Acute Glomerulonephritis

Glomerulonephritis is a disorder in which the tiny filters in your kidneys, known as the glomeruli, becomes inflamed and injured due to the immune process. The glomeruli are the structures in the kidneys that remove excess fluid, electrolytes and waste from the bloodstream and pass them into your urine. Many cases occur after an infection. The most common bacteria associated with this condition are the pneumococcal and streptococcal bacteria. Acute post-streptococcal glomerulonephritis (APSGN) is the most common of the post-infectious renal diseases in childhood.

This disease, also known as, glomerular disease can be classified as acute (a sudden onset of the disease) or chronic, (coming on gradually). This disorder is seen more frequently in males than in females and its peak age of occurrence is around the 5 to 6 year olds.

Etiology and Causes

APSGN typically occurs a week or two after a streptococcal infection, like strep throat or a skin infection such as impetigo, although that etiology is fairly rare. With an infection, there is an antibody-antigen reaction. This causes inflammation to the glomeruli which results in altered structure and function of this filtering component. Some viruses may trigger glomerulonephritis, such as, the virus known as HIV, Hepatitis B and Hepatitis C virus. Other known causes are Bacterial Endocarditis, Lupus or Vasculitis, Goodpasture Syndrome, and IgA nephropathy.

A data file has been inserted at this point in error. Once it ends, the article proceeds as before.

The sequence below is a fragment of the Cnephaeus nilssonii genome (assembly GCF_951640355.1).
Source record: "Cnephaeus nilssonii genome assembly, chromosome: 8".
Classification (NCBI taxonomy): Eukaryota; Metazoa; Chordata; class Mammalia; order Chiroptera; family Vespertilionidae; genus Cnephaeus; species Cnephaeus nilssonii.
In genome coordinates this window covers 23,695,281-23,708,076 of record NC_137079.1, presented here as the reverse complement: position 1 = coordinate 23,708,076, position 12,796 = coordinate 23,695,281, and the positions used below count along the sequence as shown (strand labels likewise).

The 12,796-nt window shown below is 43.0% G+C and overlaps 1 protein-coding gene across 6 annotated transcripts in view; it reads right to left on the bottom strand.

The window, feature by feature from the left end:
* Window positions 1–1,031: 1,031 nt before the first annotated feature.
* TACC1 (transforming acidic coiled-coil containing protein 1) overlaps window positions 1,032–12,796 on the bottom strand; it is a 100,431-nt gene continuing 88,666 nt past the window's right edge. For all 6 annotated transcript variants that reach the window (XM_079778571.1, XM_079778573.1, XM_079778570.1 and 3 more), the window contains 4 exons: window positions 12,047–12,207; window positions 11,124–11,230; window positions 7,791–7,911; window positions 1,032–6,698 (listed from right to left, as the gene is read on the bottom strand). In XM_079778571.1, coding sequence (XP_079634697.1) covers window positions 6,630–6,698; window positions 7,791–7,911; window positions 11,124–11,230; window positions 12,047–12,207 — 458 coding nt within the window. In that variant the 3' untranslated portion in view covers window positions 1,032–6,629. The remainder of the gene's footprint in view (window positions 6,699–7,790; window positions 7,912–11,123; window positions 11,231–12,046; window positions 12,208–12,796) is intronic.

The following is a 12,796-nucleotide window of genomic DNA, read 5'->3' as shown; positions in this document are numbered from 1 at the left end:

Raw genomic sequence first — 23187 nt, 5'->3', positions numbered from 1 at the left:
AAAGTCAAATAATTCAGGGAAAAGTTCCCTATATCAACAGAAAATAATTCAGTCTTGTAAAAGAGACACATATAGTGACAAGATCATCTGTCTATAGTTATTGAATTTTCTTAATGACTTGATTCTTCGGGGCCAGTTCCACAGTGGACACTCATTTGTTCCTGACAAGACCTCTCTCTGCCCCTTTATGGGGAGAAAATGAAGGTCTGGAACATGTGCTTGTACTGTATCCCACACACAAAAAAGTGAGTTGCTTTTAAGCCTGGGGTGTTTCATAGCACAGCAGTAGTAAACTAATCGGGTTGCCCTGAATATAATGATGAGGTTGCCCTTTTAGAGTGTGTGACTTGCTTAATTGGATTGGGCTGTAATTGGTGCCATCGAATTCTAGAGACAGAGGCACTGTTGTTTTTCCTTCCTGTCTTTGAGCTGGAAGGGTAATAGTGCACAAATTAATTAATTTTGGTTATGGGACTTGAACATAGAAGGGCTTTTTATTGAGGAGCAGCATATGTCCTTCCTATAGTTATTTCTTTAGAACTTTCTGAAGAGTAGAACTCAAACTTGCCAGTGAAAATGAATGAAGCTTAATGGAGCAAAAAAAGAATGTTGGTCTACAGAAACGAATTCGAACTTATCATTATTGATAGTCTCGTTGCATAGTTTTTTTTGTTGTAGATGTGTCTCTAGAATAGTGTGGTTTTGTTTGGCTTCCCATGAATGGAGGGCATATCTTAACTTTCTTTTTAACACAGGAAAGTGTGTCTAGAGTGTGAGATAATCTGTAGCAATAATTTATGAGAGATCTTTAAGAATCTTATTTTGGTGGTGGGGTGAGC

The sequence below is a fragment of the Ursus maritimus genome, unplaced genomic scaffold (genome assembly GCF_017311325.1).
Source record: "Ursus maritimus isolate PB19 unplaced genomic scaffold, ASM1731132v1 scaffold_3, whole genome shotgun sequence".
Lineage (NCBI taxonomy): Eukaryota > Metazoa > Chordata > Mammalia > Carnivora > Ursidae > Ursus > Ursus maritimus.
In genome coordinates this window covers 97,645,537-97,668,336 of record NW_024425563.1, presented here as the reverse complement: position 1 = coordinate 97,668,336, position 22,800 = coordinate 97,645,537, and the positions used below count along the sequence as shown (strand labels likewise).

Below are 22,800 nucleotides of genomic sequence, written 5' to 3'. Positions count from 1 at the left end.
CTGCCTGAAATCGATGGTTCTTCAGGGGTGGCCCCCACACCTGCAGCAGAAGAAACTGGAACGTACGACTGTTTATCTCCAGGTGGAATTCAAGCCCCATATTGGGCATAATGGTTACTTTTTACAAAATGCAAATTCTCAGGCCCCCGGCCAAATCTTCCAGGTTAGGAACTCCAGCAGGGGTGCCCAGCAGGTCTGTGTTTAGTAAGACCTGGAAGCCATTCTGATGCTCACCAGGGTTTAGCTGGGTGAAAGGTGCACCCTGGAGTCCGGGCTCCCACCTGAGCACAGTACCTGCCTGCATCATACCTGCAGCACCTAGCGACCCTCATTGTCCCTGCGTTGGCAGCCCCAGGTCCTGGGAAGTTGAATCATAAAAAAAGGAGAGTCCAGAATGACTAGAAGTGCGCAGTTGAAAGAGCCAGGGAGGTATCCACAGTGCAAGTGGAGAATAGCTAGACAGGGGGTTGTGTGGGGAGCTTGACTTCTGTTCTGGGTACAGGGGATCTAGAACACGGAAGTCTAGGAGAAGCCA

Signs and Symptoms

The signs and symptoms of this disorder is fever, lethargy, irritability, fatigue (from anemia), hematuria ( blood in the urine), proteinuria (protein in the urine), scanty urine output, headache, high blood pressure, pallor, abdominal discomfort, loss of appetite and vomiting. Facial edema, or swelling, is common which tends to be more prominent in the morning. This edema tends to spread to the extremities and the abdomen during the day.

Diagnostic Test

Most children who develop this disorder are in good health until they experience a bacterial or a viral infection. The onset of this condition appears after a latency period of on the average, 10 days. The child will appear healthy during the latency period and because of that fact, many parents do not see the association between the previous infection and the disorder. The following test will be ordered to help make a definitive diagnosis: